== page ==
The Clay Community Classroom Teacher's Association (CCCTA) provided The Brazil Times Tuesday afternoon with more information regarding the stalled contract negotiations and proposals.
Russ True, the CCCTA representative, brought a copy of the school board's proposal that was distributed to the association.
A copy of the CCCTA comparisons of current salary and total compensation to the proposed salary and compensation was also included.
After a comparison of the numbers on the board's proposal and paid ad in the Monday edition of The Times to the CCCTA spreadsheet, some discrepancies were found.
First, the salary schedule is defined differently by both organizations.
The school corporation lists the schedule by salary and net salary after 3 percent is taken out for the Teachers Retirement Fund (TRF).
The net salary schedule is what is presented in the ad.
On the CCCTA spreadsheet, the net salary appears as "salary only" next to columns of "Total Compensation: Salary + Tax Deferred."
Total compensation refers to the amount of pre-tax money that the corporation contributes to six different retirement funds annually.
Part of the board's proposal is a decrease from 5 percent of salary to 2 percent of salary contributed to the funds.
This is separate from the contribution to the 3 percent contributed to the TRF.
According to the corporation's lawyer, Michelle Cooper of Bose, McKinney, and Evans law firm in Indianapolis, there is no corporation documentation of how much is contributed to the funds by step on the salary schedule.
She said there is no definite amount given because contribution varies on the salary schedule and TRF status.
True responded that this applies only to the state retirement funds, and that Cooper was correct in regards to that fund.
He also said the CCCTA spreadsheet gives amounts for local funds and severance packages.
This is important because the CCCTA shows that, although there is a step-by-step increase in net salary, the decrease in the amount contributed to the retirement funds would mean a decrease in total compensation for each step on the salary schedule under the new proposal.
This is not to say all teachers would receive less compensation from one year to the next.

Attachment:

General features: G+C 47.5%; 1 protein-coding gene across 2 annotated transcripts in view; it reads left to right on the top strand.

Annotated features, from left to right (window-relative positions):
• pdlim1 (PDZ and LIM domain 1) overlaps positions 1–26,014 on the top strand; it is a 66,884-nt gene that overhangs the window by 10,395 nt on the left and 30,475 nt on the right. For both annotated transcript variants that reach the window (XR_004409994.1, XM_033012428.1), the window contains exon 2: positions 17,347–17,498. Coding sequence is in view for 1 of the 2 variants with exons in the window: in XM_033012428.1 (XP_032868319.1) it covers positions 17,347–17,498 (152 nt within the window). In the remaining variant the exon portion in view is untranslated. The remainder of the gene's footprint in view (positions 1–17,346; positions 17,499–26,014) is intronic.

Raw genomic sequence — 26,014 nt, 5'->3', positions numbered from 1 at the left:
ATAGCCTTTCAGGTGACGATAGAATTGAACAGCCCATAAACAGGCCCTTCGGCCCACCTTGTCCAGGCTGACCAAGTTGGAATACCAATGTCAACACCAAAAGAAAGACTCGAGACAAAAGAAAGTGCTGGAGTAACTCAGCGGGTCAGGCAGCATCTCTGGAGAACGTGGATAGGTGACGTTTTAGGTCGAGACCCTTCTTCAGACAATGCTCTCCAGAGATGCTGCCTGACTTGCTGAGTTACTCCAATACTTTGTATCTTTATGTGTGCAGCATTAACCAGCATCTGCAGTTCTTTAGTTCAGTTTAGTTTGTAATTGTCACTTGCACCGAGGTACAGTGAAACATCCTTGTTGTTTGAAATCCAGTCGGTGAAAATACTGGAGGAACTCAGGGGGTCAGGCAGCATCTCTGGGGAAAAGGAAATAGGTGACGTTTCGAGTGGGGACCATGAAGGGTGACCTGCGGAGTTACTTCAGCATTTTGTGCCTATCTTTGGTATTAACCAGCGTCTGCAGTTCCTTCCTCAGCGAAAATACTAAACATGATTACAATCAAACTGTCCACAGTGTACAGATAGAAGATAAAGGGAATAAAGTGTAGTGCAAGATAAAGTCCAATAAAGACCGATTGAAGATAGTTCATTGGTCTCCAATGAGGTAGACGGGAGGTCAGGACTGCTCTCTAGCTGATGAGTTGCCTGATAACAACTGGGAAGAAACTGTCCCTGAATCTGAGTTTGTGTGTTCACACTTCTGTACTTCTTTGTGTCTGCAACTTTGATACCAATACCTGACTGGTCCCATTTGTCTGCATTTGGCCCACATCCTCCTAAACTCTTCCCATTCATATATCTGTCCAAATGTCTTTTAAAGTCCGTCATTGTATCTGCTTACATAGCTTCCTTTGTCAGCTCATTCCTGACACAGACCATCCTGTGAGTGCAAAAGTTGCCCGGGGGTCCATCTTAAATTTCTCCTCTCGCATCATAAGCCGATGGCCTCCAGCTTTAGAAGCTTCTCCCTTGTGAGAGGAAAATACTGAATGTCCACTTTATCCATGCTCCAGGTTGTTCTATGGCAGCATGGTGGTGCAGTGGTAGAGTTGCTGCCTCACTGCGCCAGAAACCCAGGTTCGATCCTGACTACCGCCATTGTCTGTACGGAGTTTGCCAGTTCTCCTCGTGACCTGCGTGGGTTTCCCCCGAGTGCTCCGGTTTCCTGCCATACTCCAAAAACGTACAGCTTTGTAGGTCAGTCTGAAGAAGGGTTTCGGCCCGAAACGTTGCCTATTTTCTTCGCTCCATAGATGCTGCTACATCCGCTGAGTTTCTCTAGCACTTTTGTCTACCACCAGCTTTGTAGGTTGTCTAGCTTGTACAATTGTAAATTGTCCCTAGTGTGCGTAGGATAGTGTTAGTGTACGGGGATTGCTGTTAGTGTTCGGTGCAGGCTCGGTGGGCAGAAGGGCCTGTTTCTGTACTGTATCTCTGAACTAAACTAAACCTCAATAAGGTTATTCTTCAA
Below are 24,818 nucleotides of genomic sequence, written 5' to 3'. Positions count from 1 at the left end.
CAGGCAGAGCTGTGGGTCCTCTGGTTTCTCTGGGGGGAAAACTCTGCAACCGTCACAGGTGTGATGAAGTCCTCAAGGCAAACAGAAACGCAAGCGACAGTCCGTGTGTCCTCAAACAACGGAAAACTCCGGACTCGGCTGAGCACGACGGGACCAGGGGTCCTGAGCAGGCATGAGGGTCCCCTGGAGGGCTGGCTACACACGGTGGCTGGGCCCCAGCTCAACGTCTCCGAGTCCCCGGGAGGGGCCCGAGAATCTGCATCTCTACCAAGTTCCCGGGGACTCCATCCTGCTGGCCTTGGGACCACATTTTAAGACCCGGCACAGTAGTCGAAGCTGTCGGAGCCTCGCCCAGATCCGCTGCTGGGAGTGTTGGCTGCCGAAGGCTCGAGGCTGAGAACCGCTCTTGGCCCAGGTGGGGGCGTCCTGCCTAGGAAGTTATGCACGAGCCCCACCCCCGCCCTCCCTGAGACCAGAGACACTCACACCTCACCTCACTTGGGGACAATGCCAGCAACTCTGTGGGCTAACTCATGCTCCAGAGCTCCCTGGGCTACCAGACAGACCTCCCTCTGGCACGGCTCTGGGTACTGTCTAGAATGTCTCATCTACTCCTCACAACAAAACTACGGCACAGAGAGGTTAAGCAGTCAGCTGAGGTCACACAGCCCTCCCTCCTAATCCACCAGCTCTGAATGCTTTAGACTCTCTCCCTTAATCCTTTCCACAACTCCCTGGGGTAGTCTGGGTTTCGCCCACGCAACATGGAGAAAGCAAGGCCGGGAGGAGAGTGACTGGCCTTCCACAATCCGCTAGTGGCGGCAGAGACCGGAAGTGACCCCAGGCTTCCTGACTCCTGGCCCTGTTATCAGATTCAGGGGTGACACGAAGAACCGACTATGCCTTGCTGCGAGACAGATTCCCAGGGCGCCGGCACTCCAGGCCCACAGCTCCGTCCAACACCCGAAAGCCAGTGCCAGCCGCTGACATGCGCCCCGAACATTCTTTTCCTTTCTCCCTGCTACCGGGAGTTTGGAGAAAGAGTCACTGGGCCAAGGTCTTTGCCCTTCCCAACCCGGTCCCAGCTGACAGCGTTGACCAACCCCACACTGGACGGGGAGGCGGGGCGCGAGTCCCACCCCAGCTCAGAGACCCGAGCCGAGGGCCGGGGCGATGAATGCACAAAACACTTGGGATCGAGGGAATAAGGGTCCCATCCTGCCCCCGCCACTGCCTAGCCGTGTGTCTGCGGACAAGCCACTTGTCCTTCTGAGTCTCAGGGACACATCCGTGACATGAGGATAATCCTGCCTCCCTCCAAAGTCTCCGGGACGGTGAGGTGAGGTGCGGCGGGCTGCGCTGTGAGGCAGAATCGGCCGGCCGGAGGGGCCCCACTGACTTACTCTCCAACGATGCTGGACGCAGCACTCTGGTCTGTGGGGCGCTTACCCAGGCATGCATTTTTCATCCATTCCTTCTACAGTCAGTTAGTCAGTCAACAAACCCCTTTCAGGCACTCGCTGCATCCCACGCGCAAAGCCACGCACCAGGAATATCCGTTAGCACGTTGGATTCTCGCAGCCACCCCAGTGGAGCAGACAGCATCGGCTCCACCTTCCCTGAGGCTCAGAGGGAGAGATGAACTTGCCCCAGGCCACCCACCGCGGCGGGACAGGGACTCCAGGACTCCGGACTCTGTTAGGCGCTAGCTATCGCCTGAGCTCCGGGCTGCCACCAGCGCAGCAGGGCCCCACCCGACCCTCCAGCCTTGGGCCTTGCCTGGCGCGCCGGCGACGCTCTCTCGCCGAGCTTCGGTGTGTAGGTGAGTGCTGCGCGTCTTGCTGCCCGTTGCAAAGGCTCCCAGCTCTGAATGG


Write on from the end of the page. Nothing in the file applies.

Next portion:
Some educators with master's degrees, especially those with less experience, would see a decrease in compensation from one year to the next.
When asked about the decrease, Cooper responded that every teacher will receive an increase in net salary as they move up steps, even if the amount is less than a teacher makes currently at that same level.
She also said that the board's proposal tries to address the difference in salary for veteran teachers in Clay Community Schools compared to state averages.
Teachers with no post-graduate credit would not see the decrease in total compensation until they reach step 23 on the schedule.
Teachers with a master's degree and beyond would not be negatively affected by the decrease from as early as step 18.
True said the teachers viewed the proposal as an insult because the veteran teachers refuse the idea of "selling out" younger and less experienced teachers.
Another controversial discrepancy between the board's ad and the salary schedule is the presentation of teacher's receiving a 12.9 percent to 15 percent increase in pay since the last contract was signed.
The percentages listed are true comparisons between the pay of a teacher on the current schedule and what they would earn under the new proposal, taking into consideration that the teacher has moved up five steps on the schedule since the last contract.
The percentages can be misleading.
On the current schedule, a teacher moving up five steps would see a 9.9 percent rise in net salary between their first and fifth year.
The proposed schedule would give that same teacher a 9 percent raise between their first and fifth year.
Corporation Business Manager Mike Fowler said that the corporation wanted to give a "comparison of where you were when we last settled to where you are today."
Cooper said the ad that was placed by the school corporation in Monday's edition of The Times to inform the public about the board's most recent salary proposal, and that the board believes the public should be informed about contract negotiations.
In response, the CCCTA is placing a paid ad in this upcoming Monday's paper.